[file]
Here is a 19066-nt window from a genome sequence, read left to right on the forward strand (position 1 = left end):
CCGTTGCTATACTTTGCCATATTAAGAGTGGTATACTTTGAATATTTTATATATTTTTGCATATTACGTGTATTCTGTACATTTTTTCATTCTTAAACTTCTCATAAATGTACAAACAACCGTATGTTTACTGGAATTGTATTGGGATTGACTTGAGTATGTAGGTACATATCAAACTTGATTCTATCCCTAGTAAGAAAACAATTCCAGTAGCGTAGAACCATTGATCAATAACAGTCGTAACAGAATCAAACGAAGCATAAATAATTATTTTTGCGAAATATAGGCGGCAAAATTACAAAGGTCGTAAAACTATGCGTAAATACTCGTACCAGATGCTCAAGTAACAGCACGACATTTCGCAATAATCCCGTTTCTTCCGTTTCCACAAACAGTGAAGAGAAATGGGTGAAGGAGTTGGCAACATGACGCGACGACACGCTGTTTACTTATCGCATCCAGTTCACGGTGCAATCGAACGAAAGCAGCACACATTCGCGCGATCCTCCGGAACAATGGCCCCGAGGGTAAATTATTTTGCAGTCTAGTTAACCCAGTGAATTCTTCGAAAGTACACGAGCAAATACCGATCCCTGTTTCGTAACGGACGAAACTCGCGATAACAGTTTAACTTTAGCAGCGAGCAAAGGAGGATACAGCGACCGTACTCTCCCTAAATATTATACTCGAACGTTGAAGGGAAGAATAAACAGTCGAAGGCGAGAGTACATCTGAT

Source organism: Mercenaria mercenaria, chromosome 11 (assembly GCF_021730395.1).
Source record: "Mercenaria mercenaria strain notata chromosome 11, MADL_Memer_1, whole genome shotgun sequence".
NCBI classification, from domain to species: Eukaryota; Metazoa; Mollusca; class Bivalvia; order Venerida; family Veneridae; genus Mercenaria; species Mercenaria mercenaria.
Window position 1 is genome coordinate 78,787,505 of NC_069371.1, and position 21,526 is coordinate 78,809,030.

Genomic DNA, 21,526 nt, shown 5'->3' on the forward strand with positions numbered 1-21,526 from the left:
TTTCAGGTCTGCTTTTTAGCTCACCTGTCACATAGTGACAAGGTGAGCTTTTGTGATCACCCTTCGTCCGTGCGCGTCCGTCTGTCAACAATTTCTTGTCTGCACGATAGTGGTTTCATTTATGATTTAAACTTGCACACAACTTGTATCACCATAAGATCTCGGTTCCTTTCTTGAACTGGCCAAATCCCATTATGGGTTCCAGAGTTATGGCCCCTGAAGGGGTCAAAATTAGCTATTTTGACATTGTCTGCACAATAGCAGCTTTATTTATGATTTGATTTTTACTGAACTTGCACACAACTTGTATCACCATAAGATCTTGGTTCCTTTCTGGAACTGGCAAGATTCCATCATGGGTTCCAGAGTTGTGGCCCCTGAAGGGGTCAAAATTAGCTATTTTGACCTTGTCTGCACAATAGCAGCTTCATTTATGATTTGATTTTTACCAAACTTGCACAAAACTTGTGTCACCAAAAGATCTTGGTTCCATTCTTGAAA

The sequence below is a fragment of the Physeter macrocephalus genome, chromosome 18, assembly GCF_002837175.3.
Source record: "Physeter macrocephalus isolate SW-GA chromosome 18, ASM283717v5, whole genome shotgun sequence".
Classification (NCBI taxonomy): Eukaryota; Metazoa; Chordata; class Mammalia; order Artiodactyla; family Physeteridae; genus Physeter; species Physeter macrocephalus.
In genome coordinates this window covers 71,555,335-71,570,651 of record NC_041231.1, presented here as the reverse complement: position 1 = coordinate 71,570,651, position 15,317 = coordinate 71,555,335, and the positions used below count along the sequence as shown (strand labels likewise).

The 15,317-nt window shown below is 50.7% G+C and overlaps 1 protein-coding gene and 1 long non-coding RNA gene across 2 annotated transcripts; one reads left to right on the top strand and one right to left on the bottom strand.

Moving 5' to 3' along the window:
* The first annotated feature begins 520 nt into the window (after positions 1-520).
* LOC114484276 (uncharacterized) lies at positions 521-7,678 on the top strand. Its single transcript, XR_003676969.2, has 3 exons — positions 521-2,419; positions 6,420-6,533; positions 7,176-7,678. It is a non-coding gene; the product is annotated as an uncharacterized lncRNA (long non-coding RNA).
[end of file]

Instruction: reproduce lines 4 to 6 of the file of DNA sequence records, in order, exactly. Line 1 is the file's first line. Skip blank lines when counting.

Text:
Source record: "Mercenaria mercenaria strain notata chromosome 11, MADL_Memer_1, whole genome shotgun sequence".
NCBI classification, from domain to species: Eukaryota; Metazoa; Mollusca; class Bivalvia; order Venerida; family Veneridae; genus Mercenaria; species Mercenaria mercenaria.
Window position 1 is genome coordinate 78,787,505 of NC_069371.1, and position 21,526 is coordinate 78,809,030.